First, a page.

By Miami Herald
The Place: No need to hop a flight to Florence — you can find a taste of Tuscany in Mary Brickell Village at Toscana Divino. The space is dimly lit and hip, with a central round glass wine cellar and outdoor tables on the pavement for those willing to brave the al fresco heat in downtown. The menu is divided into traditional dishes and modern takes on evolving Italian cuisine.
The History: Owners Stefano Cavinato and Tommaso Morelato have known each other since high school in Padova, the capital of Padua Province in northern Italy and the setting for Shakespeare’s “Taming of the Shrew.” Cavinato came to Miami first and then invited Morelato to come up with the idea for a restaurant; that is how Toscana was born 4 1/2 years ago. They hired as chef de cuisine Andrea Marchesin, who had worked a year in the Haute-Savoie region of eastern France. There, he worked with local farmers and saw how dedicated they were to the food they grew. Executive chef Jeff Maxfield, of Hillsdale, Michigan, was influenced by cooking with his grandmother. He attended the Culinary Institute of America in New York. After graduation, he got an offer from a restaurant in Miami and moved here six years ago, then met Julian Baker, the British founder of Toscana. He spent six months in Italy, staying with co-owner Morelato’s parents to perfect his Italian culinary skills.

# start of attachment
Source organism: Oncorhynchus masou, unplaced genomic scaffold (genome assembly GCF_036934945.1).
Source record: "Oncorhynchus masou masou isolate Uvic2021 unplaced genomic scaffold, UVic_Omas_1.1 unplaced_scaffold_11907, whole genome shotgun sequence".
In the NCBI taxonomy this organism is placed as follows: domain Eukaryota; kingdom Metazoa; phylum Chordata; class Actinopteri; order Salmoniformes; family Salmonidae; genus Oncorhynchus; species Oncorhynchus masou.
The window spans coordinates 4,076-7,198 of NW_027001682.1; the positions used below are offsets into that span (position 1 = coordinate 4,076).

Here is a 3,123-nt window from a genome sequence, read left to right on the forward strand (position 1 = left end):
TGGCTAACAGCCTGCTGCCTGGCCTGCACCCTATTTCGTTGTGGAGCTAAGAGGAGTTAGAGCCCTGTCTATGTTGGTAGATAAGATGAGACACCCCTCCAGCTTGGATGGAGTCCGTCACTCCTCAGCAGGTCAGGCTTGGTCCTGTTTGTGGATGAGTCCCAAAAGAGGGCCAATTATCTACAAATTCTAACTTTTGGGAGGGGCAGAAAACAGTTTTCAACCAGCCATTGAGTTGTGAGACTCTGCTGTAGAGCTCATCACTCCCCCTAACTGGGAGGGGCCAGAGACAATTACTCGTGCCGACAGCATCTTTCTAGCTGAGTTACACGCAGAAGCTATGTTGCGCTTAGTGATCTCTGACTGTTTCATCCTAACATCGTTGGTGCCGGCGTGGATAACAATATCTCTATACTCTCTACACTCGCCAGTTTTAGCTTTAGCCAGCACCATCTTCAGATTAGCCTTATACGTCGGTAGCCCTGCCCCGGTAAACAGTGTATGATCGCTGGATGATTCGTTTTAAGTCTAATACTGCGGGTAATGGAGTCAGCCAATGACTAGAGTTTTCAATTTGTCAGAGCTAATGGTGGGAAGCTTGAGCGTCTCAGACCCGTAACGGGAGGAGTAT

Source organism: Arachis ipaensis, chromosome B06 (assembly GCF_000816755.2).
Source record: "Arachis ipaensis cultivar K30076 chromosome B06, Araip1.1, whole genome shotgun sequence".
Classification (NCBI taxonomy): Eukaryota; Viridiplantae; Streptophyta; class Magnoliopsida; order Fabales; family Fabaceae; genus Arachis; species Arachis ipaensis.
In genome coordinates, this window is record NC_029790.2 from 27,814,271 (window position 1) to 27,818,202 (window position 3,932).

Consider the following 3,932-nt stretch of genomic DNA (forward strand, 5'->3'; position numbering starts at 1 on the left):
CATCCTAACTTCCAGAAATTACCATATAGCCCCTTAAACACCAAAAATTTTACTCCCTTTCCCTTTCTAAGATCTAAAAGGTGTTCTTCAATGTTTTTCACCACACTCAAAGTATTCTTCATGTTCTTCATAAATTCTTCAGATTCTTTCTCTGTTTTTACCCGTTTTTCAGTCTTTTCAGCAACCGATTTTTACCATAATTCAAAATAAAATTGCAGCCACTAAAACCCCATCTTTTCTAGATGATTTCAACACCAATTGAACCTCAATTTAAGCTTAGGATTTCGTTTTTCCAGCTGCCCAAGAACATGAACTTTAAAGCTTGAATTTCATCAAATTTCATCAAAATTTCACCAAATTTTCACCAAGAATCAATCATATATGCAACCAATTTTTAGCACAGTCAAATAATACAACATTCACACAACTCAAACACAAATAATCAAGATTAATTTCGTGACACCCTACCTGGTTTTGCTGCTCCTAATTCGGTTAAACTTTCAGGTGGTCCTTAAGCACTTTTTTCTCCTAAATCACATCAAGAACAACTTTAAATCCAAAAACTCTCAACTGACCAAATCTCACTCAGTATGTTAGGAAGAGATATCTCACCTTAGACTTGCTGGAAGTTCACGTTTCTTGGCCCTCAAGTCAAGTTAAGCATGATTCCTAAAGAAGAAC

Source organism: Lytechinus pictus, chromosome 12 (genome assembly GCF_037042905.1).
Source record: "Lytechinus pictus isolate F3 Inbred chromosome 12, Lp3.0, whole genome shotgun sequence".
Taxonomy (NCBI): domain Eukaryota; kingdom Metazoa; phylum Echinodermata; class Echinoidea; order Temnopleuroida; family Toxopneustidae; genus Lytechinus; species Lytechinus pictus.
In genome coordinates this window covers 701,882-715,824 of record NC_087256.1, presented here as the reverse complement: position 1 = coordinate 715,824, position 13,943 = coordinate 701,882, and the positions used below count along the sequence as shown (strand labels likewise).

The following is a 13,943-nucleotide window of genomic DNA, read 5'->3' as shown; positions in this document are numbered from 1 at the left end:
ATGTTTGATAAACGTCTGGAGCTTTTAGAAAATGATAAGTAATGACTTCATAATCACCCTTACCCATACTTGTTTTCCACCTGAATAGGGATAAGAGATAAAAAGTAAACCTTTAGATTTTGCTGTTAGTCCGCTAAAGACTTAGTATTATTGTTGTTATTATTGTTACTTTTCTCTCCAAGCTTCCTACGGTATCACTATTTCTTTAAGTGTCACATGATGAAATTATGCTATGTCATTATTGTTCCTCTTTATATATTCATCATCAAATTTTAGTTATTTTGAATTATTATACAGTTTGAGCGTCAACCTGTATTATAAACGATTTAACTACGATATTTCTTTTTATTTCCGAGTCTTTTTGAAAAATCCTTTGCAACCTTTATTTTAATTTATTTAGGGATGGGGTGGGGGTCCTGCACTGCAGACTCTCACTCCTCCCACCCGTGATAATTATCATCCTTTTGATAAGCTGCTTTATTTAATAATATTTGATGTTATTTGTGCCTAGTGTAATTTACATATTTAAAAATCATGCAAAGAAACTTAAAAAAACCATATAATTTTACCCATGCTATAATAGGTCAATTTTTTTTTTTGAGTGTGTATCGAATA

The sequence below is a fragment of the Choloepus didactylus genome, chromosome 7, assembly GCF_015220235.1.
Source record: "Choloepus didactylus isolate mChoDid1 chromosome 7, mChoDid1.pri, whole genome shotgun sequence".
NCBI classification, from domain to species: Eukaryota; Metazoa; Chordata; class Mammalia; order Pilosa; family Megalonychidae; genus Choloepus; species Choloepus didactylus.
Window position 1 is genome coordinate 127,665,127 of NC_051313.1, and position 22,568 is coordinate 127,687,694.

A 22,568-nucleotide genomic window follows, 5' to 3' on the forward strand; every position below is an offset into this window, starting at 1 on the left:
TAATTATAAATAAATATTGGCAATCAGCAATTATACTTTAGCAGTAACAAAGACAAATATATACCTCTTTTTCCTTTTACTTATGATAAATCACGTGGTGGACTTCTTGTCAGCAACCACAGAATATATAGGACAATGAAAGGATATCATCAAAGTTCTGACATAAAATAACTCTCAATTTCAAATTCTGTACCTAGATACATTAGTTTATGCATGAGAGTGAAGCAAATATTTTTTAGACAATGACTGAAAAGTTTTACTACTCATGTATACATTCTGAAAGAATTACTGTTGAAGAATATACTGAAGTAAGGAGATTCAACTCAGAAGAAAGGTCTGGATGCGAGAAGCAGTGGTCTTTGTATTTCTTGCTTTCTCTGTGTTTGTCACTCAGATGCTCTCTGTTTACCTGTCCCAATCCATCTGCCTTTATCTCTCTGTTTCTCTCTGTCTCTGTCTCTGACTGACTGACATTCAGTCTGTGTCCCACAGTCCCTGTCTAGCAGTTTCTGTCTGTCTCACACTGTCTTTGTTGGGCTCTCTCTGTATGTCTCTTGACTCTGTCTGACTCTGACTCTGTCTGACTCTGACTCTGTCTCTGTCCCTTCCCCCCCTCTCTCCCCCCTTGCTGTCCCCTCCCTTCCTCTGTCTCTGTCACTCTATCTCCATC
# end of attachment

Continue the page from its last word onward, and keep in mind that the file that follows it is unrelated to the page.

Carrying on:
The Food: Start with house-made ricotta drizzled with Tuscan olive oil and flatbread or Pecorino cheese with local Paradise Farm honey. Ribollita is a Tuscan vegetable and bread stew that is layered with stale bread, cannellini beans, Swiss chard, black kale, carrots, celery, onions and green beans; this hearty potage is seasoned with sage and thyme and finished with olive oil and salt. There’s also a baby artichoke and arugula salad with lemon dressing and shaved Parmesan. The best seller is tortellini stuffed with spinach and ricotta in butter sauce with sage. Risotto is made tableside with the rice stirred in a pan over a small burner with Parmesan whey, grated Pecorino and black pepper creating a simple creamy dish. The essence of the ocean is chittara (guitar string pasta) tossed with the roe of salmon, whitefish, trout and sturgeon. Roasted duck breast comes rare with pickled berries on date puree with grilled endive. End with moist pistachio and olive oil cake with raspberry puree. Truly divine.